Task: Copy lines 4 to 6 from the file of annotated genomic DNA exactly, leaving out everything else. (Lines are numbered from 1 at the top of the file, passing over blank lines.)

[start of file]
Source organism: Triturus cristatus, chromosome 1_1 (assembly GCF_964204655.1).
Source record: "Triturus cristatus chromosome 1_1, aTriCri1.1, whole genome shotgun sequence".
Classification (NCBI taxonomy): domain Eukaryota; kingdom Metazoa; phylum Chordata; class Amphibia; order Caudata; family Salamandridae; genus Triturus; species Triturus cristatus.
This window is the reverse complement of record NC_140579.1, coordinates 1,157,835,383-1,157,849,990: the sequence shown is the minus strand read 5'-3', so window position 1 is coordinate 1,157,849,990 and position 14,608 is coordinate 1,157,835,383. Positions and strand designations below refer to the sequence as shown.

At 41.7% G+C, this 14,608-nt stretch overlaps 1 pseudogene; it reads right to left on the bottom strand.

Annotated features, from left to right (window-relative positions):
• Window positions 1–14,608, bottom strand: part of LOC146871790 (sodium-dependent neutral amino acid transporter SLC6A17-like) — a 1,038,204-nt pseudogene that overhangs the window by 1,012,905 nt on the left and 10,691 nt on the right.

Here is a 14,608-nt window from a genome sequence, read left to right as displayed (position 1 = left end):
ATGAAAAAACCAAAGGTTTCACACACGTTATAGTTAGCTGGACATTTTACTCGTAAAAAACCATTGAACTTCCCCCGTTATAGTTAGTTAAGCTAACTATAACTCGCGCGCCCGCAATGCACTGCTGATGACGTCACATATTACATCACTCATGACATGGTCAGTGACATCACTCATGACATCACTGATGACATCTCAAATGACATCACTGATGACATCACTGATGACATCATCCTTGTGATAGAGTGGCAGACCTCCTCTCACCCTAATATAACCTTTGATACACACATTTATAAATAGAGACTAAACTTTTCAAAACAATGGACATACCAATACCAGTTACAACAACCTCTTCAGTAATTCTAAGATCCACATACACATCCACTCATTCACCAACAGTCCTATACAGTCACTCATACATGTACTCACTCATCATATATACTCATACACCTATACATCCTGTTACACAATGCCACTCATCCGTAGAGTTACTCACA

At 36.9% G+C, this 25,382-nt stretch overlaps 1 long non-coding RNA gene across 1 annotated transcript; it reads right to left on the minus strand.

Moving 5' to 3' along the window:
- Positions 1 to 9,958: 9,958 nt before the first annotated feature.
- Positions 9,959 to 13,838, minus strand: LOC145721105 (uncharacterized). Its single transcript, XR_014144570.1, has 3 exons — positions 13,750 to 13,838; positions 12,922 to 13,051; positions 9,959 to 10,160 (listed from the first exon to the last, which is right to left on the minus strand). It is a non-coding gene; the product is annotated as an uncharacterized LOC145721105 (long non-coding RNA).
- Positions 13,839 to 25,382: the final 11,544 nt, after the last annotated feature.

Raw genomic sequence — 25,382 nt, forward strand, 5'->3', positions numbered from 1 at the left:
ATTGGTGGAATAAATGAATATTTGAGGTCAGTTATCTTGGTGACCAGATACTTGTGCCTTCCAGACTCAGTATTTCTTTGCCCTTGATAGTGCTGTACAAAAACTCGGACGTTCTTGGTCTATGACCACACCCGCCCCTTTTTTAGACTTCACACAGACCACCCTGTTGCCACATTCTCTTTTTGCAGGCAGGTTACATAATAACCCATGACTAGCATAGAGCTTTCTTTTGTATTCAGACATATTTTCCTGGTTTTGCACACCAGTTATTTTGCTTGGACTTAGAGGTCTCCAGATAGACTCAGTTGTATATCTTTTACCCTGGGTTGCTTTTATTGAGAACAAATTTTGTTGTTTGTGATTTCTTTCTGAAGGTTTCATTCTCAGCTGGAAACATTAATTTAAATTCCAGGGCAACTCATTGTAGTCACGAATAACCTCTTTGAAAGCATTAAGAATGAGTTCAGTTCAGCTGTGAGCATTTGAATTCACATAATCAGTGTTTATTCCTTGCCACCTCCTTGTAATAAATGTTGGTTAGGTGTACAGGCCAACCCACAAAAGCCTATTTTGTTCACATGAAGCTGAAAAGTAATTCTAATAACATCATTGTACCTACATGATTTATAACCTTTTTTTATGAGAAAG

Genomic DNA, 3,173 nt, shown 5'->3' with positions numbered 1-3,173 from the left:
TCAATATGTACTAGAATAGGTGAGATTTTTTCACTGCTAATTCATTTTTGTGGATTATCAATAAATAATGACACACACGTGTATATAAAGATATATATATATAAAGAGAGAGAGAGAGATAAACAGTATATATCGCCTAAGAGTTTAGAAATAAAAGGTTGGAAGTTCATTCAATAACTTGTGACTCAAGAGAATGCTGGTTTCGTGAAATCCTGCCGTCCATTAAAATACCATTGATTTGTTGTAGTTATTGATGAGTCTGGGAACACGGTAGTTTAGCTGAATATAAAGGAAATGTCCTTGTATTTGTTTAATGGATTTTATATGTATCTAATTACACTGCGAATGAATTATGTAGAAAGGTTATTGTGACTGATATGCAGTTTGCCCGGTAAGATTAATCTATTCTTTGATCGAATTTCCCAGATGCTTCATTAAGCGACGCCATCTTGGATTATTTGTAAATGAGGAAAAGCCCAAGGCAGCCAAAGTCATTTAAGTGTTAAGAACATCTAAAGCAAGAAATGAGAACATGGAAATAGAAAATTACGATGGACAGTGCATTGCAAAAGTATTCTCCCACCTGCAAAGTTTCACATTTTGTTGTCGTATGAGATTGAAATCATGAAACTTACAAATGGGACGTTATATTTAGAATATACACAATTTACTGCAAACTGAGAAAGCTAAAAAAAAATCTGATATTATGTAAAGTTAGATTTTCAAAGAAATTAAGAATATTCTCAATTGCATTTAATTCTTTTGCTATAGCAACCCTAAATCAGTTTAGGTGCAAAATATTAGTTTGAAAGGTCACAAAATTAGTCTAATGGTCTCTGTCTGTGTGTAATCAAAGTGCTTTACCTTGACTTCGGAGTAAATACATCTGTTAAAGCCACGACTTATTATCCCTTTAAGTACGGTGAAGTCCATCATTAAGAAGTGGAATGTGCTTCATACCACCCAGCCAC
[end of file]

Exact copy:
This window is the reverse complement of record NC_140579.1, coordinates 1,157,835,383-1,157,849,990: the sequence shown is the minus strand read 5'-3', so window position 1 is coordinate 1,157,849,990 and position 14,608 is coordinate 1,157,835,383. Positions and strand designations below refer to the sequence as shown.

At 41.7% G+C, this 14,608-nt stretch overlaps 1 pseudogene; it reads right to left on the bottom strand.

Annotated features, from left to right (window-relative positions):